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Re: Number of registers on x86

dewar wrote:

> Hmmm! Perhaps Geert Bosch can settle this because he knows these specs
> very well, but my impression was most certainly that register renaming
> is implemented on the Pentium, and that this is where the figure of
> 40 comes from (I have known that figure from long before when the P4
> was announced).
> Toshi said
> ---------
> The IA32 likewise also encompasses a class of processors rather than a
> single implementation, so I believe this is an inaccurate statement.
> The 8086, 80186, 80286, 80386, 80486, and Pentium all are in-order execution
> processors, so therefore they do not use register renaming at all.
> The Pentium Pro and its derivatives (P2 and P3) and also the P4 have
> out-of-order execution capability and use hardware register renaming.

No. The Pentium does not.

The Pentium is an in-order superscalar (dual-issue) implementation of the
IA32 architecture.

To quote from the Intel Architecture Optimization Manual:

"Section 2.1 The Pentium Processor

 The Pentium procesor is an advanced superscalar processor. It is built
 around two general purpose integer pipelines and a pipelined floating
 point unit. The Pentium processor can execute two integer instructions
 simultaneously. A software-transparent dynamic branch prediction
 mechanism minimizes pipeline stalls due to branches."

The Pentium Pro section of the same manual states:

"Section 2.2  The Pentium Pro Processor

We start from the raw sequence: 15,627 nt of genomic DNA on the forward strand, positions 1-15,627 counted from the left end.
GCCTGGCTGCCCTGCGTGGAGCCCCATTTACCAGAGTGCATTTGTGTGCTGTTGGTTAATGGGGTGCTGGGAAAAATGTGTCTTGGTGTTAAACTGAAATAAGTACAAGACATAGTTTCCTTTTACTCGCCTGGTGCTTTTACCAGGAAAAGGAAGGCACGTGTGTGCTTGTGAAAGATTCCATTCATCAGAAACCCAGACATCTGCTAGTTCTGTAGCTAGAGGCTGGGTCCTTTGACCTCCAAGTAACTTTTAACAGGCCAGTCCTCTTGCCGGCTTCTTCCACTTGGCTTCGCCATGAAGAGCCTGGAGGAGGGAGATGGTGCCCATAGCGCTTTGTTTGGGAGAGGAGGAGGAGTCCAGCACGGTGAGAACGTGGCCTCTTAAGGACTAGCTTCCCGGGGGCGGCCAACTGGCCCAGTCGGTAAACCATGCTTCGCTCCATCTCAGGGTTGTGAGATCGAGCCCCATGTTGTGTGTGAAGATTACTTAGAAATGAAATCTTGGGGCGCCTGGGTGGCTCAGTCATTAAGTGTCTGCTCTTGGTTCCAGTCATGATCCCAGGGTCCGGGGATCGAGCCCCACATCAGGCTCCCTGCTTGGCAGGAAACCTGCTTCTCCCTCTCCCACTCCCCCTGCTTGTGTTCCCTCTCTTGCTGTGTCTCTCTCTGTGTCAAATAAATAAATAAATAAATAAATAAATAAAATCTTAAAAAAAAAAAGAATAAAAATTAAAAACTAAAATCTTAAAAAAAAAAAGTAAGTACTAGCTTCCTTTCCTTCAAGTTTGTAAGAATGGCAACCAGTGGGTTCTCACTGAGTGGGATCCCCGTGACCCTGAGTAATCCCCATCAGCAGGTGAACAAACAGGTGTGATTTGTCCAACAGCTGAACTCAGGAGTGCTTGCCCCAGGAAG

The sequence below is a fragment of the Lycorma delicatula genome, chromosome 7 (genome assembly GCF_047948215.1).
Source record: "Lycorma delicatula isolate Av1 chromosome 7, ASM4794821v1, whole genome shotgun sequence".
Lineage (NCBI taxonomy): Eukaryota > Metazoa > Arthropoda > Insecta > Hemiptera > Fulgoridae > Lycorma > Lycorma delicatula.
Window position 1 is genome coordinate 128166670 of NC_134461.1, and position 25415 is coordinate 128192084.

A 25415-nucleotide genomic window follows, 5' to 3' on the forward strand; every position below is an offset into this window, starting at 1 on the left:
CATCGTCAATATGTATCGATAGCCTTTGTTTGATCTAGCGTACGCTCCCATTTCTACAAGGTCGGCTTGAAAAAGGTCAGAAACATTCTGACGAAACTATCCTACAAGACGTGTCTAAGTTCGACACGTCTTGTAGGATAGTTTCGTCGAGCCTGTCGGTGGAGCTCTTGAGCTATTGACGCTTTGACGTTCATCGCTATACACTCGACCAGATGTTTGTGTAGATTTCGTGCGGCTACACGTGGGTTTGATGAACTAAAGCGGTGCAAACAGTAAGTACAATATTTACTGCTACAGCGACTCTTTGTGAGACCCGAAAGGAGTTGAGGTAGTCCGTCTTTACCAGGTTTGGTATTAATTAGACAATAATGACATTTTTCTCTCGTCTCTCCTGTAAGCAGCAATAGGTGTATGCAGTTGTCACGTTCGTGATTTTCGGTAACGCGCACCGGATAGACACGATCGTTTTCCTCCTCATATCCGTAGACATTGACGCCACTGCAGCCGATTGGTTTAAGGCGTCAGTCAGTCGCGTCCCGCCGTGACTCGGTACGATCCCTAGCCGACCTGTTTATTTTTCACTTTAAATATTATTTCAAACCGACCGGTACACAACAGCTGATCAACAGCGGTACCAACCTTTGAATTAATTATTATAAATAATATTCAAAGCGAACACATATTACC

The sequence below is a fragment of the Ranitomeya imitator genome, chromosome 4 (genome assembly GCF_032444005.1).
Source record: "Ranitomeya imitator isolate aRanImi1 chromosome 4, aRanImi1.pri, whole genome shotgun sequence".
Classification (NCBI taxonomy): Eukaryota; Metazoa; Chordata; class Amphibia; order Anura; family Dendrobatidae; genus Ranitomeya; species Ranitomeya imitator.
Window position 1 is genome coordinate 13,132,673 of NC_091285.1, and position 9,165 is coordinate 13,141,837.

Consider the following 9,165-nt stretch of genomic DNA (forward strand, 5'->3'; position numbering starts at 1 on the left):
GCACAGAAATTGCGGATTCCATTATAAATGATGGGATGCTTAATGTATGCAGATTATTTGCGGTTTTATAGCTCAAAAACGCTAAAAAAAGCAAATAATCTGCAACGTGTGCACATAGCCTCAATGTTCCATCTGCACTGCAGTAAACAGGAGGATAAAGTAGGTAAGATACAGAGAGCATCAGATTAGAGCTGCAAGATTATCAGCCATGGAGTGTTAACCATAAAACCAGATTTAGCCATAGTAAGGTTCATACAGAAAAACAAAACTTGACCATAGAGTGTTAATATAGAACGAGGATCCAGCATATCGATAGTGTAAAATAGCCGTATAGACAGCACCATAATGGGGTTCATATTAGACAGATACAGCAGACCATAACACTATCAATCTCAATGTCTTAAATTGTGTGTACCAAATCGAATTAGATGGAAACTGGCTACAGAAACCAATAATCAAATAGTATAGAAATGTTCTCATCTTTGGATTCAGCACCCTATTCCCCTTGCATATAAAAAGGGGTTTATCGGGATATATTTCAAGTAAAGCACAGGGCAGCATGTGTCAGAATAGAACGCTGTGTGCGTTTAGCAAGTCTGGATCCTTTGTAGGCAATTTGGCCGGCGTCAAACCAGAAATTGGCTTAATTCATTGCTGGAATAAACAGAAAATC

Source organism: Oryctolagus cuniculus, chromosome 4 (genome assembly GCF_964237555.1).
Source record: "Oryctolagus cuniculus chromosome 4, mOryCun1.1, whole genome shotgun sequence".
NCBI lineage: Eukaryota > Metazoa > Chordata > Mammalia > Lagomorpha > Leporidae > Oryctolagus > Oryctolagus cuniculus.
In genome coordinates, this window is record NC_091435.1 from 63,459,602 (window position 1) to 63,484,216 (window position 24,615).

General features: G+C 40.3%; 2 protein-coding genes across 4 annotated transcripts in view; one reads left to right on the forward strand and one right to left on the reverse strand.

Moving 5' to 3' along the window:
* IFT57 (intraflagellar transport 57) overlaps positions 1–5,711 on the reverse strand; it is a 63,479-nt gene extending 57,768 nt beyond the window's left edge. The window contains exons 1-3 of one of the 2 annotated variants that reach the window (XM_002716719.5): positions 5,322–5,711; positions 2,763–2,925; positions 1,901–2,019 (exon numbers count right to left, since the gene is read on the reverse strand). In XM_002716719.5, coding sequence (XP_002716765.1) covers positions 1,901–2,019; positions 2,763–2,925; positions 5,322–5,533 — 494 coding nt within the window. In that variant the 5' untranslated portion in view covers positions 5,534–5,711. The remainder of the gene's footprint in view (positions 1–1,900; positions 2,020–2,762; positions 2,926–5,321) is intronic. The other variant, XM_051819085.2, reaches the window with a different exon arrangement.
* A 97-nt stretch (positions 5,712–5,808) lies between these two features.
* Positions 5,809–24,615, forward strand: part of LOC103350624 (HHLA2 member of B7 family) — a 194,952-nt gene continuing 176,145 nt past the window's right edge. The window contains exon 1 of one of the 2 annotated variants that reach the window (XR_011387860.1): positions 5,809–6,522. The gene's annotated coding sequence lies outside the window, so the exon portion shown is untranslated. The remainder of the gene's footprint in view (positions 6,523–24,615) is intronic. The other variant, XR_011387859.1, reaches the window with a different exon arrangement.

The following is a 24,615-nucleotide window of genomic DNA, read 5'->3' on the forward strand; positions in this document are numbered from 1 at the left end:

The Pentium Pro processor family uses a dynamic execution architecture
 that blends out-of-order and speculative execution with hardware 
 register renaming and branch prediction.", etc.

(full manual available at:

Basically, out-of-order execution/register renaming was not implemented
on IA32 processors prior to the Pentium Pro.

> Also, out of order execution and register renaming are really rather
> different issues, I am not sure why you are tying them together like
> that.

This should be obvious, but on an architecture such as the IA32 with an
extremely limited register file, it's pointless to implement out-of-order
execution without register renaming.

The register renaming allows the out-of-order design to work effectively
because it eliminates false data dependencies between instructions which
use the same register.

Likewise, it would be pointless to implement register renaming without
out-of-order execution on an IA32 implementation because the processor
would be unable issue new instructions while waiting for data dependencies
to resolve. (stated somewhat awkwardly, but hopefully it's intelligible)


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